The Velvet Glove

Posted by amc on 10/03/2017 11:36 am  /   Professional Interest

The Velvet Glove

Thomas Goebel

I’m not a desk-pounder.  You know the type of person I mean.  The desk-pounder is the guy in the meeting who is adamant about what he wants to accomplish in his project, and he wants you to know that he is adamant.  He drives home his message by adamantly (figuratively or literally) pounding the table in meetings.

I’m adamantly opposed to this.

My style is more give-and-take.  I say something.  They say something.  Of course, if the other person is a desk-pounder, they interrupt before I’m finished.  Being a somewhat slow talker exacerbates the situation (an old boss thought I should come with a “progress bar”!).  But this is the nature of civil discourse.  Developing means for coping with the desk-pounding colleague sis truly the way the best progress gets made.

What’s bad about one-sided conversations?

When considering this question, the most obvious answer is that only a portion of potentially good ideas get aired.  Eventually, the project team winds up with monolithic and dictatorial solutions.  There is another side effect: the people whose ideas are being ignored also see their (cost-cutting, scope-limiting) dissent dismissed.  Lack of alternative viewpoints can be devastating to a project.

Take risk management.  This is a field that is rife with preconceptions and biases.  Rushing headlong into a project phase after considering only one risk scenario can lead to project destruction.  The desk-pounder typically presses for rapid agreement to his proposed solution.  Evaluation and management of risk benefits greatly from the input and experience of all project participants.  (The caveat here, of course, is that this process cannot go on indefinitely; the good project manager processes the input and arrives at a decision in short order.)

Urgency is the enemy of sound decision-making.  Unscrupulous salesmen often use urgency as a tool to keep you from having enough time to arrive at a decision that might not benefit them, especially if the product they’re selling is questionable.  In the same way, the desk-pounder will at times employ urgency to push through his solution.  Rare is the instance when dedicating a little-time to consideration of a decision turns out to be a bad thing.  Furthermore, better decisions make for fewer problems – and fewer opportunities for assigning blame – later in the project.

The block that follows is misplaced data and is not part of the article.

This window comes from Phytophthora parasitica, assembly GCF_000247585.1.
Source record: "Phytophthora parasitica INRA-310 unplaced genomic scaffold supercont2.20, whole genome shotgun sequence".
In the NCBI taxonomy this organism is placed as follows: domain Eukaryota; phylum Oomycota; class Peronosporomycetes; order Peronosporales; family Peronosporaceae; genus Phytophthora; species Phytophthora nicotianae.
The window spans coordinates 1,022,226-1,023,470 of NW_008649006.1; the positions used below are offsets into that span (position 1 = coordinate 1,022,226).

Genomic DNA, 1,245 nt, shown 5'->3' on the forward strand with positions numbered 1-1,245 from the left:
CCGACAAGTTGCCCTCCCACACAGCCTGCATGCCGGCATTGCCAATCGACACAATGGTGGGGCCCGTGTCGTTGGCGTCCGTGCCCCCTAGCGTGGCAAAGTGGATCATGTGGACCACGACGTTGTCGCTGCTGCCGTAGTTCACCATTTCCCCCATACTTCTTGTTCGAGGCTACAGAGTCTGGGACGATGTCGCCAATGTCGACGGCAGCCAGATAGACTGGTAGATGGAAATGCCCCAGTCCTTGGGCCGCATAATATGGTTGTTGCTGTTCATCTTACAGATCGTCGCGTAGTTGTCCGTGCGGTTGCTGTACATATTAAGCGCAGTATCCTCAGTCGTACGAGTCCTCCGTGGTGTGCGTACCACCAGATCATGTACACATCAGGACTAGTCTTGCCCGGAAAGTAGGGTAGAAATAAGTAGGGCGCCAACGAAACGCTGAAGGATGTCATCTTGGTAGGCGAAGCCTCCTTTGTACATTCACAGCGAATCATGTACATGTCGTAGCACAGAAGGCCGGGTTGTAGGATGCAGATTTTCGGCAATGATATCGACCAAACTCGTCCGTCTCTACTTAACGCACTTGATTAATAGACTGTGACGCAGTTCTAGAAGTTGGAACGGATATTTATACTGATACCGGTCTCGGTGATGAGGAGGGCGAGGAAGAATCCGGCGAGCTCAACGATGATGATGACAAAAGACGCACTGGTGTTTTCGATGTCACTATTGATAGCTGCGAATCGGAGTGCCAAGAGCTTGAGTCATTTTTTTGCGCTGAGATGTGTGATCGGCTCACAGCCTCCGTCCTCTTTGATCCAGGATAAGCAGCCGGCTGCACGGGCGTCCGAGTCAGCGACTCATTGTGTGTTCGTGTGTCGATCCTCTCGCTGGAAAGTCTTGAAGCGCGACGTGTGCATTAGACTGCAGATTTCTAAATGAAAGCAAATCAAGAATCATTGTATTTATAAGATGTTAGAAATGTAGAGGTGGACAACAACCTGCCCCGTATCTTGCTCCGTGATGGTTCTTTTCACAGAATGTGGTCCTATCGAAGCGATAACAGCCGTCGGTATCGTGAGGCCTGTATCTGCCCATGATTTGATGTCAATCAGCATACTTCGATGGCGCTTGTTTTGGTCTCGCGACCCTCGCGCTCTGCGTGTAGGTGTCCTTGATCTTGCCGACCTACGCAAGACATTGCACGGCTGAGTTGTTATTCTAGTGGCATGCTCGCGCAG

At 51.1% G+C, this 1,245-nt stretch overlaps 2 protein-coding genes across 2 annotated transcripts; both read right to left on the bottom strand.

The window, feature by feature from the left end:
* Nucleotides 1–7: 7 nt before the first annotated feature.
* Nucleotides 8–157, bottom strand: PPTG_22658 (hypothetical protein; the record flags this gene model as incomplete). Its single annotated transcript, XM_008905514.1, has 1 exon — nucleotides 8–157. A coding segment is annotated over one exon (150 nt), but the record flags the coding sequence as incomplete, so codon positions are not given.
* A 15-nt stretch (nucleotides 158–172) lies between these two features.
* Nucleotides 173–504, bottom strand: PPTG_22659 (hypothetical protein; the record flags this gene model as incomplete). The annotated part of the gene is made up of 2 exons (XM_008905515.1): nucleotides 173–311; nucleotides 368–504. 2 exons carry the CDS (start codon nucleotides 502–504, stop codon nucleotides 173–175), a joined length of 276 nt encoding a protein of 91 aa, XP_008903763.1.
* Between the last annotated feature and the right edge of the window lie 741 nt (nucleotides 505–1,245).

The fist pounding the desk can often belong to the customer, and it’s hard to ignore a loud voice when it’s providing the funding.  Probably the most common problem associated with this is scope creep.  It’s in every human’s DNA to want to get a little extra.  While a well-place/well-timed concession may be helpful for the provider-client relationship, it is clear that the project manager must be careful to reign in requests before they get out of control.  The charter and the contract are two of the most important tools at the project manager’s disposal, and provide a great defense against demanding desk-pounding.

“I’m over here!”

So how do we get managers and colleagues to engage in dialogue where everbody gets heard?

It’s critical for the project manager to get a handle on controls and stakeholders at the start.  Setting reasonable ground rules about meetings and other interactions goes a long way toward establishing and maintaining control.

It’s also important to remove as many “fire-starters” – or opportunities for conflict and tension to arise – as possible.  For instance, pre-assignment (without too much detail) of duties for team members often eliminates much territorial squabbling, and can help limit desk-pounding.  Developing techniques for respectfully shutting down desk-pounders helps the project manager give voice to all contributors while maintaining control.  Comedians do this all the time.  Great comedians do it without inflaming the situation.

Many people working internationally don’t take the time to learn about the culture they’re interacting with.  Consequently, they can sometimes end up being like a bull in a china shop, destroying relationships and good ideas before they see the light of day.  Worse, they come across as a desk-pounder.  It’s important to know one’s audience.

Saving the desk

The project manager who wants to be an effective leader needs to cultivate ways to deal with the desk-pounder in his meetings, and that takes time.  But the sooner the project manager starts initiating steps to deal with people who want to drive the ship, the sooner he or she can confidently take the help.  The good project manager will find with experience that pounding the desk is rarely necessary.

Still, you might want to keep an iron fist inside that velvet glove.